The Dow Jones Industrial Average opened to sharp losses on Thursday and then promptly began a massive recovery that achieved what few on Wall Street thought it would today: cross the 26,000 mark on the back of a blockbuster rally.
As of 2:53 pm ET, the Dow stood at 26,001.05, representing a gain of 255 points or 0.99 percent. The S&P 500 and Nasdaq posted even larger gains, with the former jumping 1.12 percent to 2,855.97 and the latter adding 1.44 percent to reach 7,838.44.
As CCN.com reported, Dow futures traded as far as 100 points in the red before the opening bell, with many analysts blaming US President Donald Trump’s bombshell revelation that he does not foresee eliminating tariffs on Chinese imports, even as part of a comprehensive trade deal.
“We’re not talking about removing [tariffs], we’re talking about leaving them for a substantial period of time, because we have to make sure that if we do the deal with China that China lives by the deal,” Trump said.
He added that Chinese President Xi Jinping was his “friend,” so he didn’t expect the tariff issue to prevent the two economic superpowers from reaching a new trade agreement.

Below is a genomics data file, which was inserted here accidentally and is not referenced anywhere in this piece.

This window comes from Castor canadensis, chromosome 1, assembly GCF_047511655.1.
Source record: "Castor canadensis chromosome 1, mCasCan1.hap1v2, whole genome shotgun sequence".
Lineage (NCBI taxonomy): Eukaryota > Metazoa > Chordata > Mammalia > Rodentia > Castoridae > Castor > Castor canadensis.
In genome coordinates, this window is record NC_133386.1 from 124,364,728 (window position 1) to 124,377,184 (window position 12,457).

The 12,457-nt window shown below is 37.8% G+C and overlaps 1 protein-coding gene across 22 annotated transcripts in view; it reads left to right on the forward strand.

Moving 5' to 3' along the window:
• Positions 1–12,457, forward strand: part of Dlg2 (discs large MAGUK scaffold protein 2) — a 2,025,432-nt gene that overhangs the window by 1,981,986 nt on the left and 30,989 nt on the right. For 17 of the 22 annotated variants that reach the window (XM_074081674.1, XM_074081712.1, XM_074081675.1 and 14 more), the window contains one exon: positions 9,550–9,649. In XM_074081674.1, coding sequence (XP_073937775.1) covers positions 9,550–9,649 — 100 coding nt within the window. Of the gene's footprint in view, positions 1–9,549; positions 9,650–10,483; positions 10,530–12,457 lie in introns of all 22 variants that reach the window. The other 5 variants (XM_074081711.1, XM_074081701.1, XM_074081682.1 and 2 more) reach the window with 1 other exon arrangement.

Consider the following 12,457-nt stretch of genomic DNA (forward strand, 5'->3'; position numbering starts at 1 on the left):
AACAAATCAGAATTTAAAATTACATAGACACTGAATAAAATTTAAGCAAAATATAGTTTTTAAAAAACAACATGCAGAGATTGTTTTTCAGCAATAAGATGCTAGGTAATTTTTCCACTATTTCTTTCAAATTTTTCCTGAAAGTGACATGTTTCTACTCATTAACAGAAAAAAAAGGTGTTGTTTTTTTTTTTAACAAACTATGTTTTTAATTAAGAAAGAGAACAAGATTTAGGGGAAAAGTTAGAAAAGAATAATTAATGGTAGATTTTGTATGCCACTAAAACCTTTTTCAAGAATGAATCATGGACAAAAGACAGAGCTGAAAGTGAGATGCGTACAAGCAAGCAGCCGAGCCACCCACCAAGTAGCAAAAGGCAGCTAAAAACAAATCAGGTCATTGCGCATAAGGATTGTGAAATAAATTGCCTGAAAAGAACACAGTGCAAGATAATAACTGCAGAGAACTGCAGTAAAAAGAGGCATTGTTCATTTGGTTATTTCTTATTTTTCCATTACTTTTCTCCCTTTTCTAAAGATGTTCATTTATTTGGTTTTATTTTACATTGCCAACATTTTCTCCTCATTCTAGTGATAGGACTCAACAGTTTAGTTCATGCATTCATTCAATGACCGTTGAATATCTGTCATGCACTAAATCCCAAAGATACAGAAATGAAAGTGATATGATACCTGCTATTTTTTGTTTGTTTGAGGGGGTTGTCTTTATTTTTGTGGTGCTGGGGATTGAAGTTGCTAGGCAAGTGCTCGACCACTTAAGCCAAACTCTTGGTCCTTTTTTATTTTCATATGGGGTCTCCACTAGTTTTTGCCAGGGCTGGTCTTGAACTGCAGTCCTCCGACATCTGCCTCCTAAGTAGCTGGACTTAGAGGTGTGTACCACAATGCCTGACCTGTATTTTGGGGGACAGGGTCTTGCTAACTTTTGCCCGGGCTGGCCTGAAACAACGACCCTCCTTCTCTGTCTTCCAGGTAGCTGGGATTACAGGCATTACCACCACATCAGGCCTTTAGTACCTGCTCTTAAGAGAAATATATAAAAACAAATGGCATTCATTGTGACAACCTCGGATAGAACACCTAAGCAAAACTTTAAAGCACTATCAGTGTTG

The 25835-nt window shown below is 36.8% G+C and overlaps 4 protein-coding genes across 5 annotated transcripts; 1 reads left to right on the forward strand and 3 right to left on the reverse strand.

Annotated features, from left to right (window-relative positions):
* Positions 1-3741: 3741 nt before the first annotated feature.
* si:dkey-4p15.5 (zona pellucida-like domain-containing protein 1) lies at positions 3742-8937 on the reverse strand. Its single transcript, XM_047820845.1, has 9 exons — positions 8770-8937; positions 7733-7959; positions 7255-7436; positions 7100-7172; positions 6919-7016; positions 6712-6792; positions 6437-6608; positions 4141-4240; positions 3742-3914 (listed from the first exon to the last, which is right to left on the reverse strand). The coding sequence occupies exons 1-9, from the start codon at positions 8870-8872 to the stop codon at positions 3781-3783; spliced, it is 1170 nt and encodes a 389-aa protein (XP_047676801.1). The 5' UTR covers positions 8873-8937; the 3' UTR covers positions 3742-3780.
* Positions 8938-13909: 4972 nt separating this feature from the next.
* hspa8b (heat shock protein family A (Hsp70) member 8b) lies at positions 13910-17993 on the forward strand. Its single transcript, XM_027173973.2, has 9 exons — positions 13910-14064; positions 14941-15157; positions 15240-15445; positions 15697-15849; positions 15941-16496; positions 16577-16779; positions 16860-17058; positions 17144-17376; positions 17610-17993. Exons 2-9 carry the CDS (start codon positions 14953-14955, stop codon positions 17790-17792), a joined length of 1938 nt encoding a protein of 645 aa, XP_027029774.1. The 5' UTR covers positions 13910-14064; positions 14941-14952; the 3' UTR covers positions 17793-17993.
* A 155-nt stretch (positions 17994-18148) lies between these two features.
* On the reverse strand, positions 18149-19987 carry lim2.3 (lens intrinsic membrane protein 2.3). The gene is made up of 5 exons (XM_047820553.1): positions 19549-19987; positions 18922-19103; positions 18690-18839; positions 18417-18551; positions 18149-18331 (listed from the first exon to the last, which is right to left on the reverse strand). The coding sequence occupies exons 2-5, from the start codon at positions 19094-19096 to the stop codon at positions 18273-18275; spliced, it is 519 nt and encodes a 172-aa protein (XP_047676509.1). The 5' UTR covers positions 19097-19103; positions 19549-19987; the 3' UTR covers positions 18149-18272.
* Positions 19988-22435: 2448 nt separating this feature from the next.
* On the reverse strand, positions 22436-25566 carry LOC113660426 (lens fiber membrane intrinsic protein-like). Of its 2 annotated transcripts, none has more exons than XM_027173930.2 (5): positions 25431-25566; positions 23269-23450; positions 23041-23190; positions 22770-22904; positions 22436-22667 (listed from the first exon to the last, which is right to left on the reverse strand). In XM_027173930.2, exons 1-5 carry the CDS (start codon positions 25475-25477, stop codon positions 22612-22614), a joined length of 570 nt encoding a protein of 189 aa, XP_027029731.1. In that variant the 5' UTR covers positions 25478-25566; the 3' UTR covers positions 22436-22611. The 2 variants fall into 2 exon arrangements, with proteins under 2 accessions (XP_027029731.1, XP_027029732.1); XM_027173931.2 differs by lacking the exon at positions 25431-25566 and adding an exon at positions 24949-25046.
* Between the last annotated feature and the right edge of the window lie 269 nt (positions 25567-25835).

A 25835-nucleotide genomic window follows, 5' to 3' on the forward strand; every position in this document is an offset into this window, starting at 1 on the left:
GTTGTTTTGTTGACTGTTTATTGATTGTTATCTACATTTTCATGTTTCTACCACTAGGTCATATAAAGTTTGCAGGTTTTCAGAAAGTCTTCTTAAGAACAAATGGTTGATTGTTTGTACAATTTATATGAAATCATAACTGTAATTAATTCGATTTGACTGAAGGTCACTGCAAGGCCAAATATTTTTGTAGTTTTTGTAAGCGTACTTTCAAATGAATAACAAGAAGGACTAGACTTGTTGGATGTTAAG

However, tech stocks led a rapid stock market recovery, with Apple rising a full 4.03 percent to buttress the Dow, even as fellow components Boeing and JPMorgan dropped 0.86 percent and 1.69 percent, respectively. Other top performers included DowDuPont, which was up 2.16 percent, and Intel, which rose 1.95 percent.
Apple’s rally followed multiple analyst upgrades. Wedbush raised its target by 7.5 percent to $215, while Citigroup and Needham hiked their targets by $50 to $220 and $45 to $225, respectively. All three firms pointed to next week’s launch event in Cupertino as the trigger for their bullish pivots.
“There’s been a lot of buying in the tech sector after some good news,” added Ilya Feygin, senior strategist at WallachBeth Capital. “Tech has definitely been the leader. There’s been a lot of strength coming from there; I think a lot of that is deployment of cash.”
Remarkably, today’s stock market rally came even after Bloomberg published its monthly Consumer Comfort survey, which indicated that US consumer expectations for the economy declined for the fourth time in five months. In March, the index sits at 47.5, down from 54.5 in February and just a few points above the low that it hit in December 2018 amid a massive Dow sell-off.
However, according to David Jones, Chief Market Strategist at Capital.com, “bull markets climb a wall of worry.” As a result, maybe the drop in consumer confidence was just the jolt that the Dow needed to push back toward its 2019 highs.
Still, the 26,000 level has proved elusive for the Dow Jones. The index has crossed it during nine different trading sessions in 2019, even peaking as high as 26,241.42 on Feb. 25. Thus far, though, the Dow has failed to close above 26,000 on all but four days in 2019 and has not ended the day above that mark since March 1.
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